Williams' Canadian driver Nicholas Latifi. Photo: Antonin Vincent/AFP
Williams' Canadian driver Nicholas Latifi. Photo: Antonin Vincent/AFP

Nicholas Latifi received death threats over his role in the controversial finish in Abu Dhabi Grand Prix

By AFP Time of article published Dec 22, 2021

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London - Williams driver Nicholas Latifi revealed on Tuesday that he had received death threats over his role in the controversial finish to this year's Formula One season at the Abu Dhabi Grand Prix.

Red Bull's Max Verstappen sped past Mercedes driver Lewis Hamilton on the final lap on December 12 to clinch his first title and deny his British rival a record eighth crown.

Canada's Latifi crashed into a wall with five laps left, which led to the deployment of the safety car. That gave Verstappen time to pit for fresher tyres, enabling him to overtake Hamilton when the race was restarted.

Mercedes withdrew an appeal but team boss Toto Wolff said Hamilton, who had been cruising towards victory, had been "robbed" of the world championship.

ALSO READ: Lewis Hamilton’s Mercedes F1 team withdraw appeal against Max Verstappen’s title

Latifi said he had been braced for a torrent of abuse.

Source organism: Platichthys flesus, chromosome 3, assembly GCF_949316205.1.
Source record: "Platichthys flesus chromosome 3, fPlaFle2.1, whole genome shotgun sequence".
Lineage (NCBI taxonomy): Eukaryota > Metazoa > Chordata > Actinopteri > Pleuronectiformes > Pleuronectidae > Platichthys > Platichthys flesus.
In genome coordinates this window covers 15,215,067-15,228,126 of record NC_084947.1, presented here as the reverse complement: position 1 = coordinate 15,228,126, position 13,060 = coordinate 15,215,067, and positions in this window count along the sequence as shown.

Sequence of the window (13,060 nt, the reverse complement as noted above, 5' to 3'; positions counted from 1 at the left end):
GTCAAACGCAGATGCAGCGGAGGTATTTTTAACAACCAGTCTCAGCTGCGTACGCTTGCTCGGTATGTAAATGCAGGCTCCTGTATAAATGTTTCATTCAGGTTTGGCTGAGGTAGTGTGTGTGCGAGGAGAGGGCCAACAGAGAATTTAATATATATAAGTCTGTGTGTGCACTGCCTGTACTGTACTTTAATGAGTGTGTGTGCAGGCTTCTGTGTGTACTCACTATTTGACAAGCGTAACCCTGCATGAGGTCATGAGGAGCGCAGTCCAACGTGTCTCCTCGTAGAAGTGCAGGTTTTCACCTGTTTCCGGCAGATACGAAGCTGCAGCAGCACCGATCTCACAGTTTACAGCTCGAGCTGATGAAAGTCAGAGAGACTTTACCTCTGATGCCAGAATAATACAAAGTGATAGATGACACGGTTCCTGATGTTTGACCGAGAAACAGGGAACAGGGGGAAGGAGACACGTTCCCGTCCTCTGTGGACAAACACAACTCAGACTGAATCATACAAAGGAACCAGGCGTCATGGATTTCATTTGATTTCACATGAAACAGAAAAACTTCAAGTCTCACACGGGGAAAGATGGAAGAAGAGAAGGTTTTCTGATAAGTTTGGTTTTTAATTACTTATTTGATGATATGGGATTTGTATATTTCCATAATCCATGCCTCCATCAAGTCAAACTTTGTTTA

"Going back to the race weekend, as soon as the chequered flag dropped, I knew how things were likely to play out on social media," the 26-year-old wrote on his website.

"The fact that I felt it would be best if I deleted Instagram and Twitter on my phone for a few days says all we need to know about how cruel the online world can be.

"The ensuing hate, abuse, and threats on social media were not really a surprise to me as it's just the stark reality of the world we live in right now."

ALSO READ: Lewis Hamilton has all the best qualities of a true champion

Latifi said he was shocked by the "extreme tone of the hate, abuse, and even the death threats I received".

"To the people who don't understand or don't agree with that, that's fine with me," he said. "You can have your opinion. But to use those opinions to fuel hatred, abuse and threats of violence, not only to me, but to those closest to me as well, tells me these people are not true fans of the sport."

"Thankfully, I'm comfortable enough in my own skin, and I've been in this world long enough that I can do a pretty good job of just letting any negativity wash over me."

AFP

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